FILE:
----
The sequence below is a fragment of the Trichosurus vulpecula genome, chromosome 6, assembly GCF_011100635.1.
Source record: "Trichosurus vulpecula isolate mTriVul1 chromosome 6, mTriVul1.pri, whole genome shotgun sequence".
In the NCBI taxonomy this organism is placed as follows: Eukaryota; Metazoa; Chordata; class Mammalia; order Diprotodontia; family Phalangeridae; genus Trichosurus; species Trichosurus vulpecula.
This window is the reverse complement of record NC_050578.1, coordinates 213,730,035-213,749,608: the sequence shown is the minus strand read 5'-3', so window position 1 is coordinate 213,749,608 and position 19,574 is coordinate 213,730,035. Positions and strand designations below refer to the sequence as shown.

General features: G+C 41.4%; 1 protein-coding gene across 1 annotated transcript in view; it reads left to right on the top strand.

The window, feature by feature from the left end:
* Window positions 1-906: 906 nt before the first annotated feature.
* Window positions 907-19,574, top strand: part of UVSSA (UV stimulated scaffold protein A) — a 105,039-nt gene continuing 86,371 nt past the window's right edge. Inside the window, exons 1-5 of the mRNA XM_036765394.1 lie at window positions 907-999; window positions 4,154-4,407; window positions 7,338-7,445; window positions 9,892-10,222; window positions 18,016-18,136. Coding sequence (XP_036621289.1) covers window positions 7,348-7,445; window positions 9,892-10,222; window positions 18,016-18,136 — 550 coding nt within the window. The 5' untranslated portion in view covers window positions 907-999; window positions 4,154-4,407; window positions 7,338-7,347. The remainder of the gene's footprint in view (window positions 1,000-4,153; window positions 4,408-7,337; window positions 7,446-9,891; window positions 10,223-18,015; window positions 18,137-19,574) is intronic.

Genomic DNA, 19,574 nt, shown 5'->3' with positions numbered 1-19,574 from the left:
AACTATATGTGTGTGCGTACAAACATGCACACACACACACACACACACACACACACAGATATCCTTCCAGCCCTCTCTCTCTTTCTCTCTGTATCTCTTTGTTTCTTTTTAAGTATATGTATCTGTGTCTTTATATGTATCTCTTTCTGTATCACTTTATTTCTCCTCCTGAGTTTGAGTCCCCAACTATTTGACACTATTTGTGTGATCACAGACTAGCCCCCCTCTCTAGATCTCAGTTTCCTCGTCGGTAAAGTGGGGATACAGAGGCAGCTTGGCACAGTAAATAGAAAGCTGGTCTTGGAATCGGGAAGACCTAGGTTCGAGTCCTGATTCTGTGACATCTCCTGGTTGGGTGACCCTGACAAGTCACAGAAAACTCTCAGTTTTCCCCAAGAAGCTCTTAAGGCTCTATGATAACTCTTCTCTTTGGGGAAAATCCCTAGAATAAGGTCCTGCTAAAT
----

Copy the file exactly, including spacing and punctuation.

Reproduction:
The sequence below is a fragment of the Trichosurus vulpecula genome, chromosome 6, assembly GCF_011100635.1.
Source record: "Trichosurus vulpecula isolate mTriVul1 chromosome 6, mTriVul1.pri, whole genome shotgun sequence".
In the NCBI taxonomy this organism is placed as follows: Eukaryota; Metazoa; Chordata; class Mammalia; order Diprotodontia; family Phalangeridae; genus Trichosurus; species Trichosurus vulpecula.
This window is the reverse complement of record NC_050578.1, coordinates 213,730,035-213,749,608: the sequence shown is the minus strand read 5'-3', so window position 1 is coordinate 213,749,608 and position 19,574 is coordinate 213,730,035. Positions and strand designations below refer to the sequence as shown.

General features: G+C 41.4%; 1 protein-coding gene across 1 annotated transcript in view; it reads left to right on the top strand.

The window, feature by feature from the left end:
* Window positions 1-906: 906 nt before the first annotated feature.
* Window positions 907-19,574, top strand: part of UVSSA (UV stimulated scaffold protein A) — a 105,039-nt gene continuing 86,371 nt past the window's right edge. Inside the window, exons 1-5 of the mRNA XM_036765394.1 lie at window positions 907-999; window positions 4,154-4,407; window positions 7,338-7,445; window positions 9,892-10,222; window positions 18,016-18,136. Coding sequence (XP_036621289.1) covers window positions 7,348-7,445; window positions 9,892-10,222; window positions 18,016-18,136 — 550 coding nt within the window. The 5' untranslated portion in view covers window positions 907-999; window positions 4,154-4,407; window positions 7,338-7,347. The remainder of the gene's footprint in view (window positions 1,000-4,153; window positions 4,408-7,337; window positions 7,446-9,891; window positions 10,223-18,015; window positions 18,137-19,574) is intronic.

Genomic DNA, 19,574 nt, shown 5'->3' with positions numbered 1-19,574 from the left:
AACTATATGTGTGTGCGTACAAACATGCACACACACACACACACACACACACACACAGATATCCTTCCAGCCCTCTCTCTCTTTCTCTCTGTATCTCTTTGTTTCTTTTTAAGTATATGTATCTGTGTCTTTATATGTATCTCTTTCTGTATCACTTTATTTCTCCTCCTGAGTTTGAGTCCCCAACTATTTGACACTATTTGTGTGATCACAGACTAGCCCCCCTCTCTAGATCTCAGTTTCCTCGTCGGTAAAGTGGGGATACAGAGGCAGCTTGGCACAGTAAATAGAAAGCTGGTCTTGGAATCGGGAAGACCTAGGTTCGAGTCCTGATTCTGTGACATCTCCTGGTTGGGTGACCCTGACAAGTCACAGAAAACTCTCAGTTTTCCCCAAGAAGCTCTTAAGGCTCTATGATAACTCTTCTCTTTGGGGAAAATCCCTAGAATAAGGTCCTGCTAAAT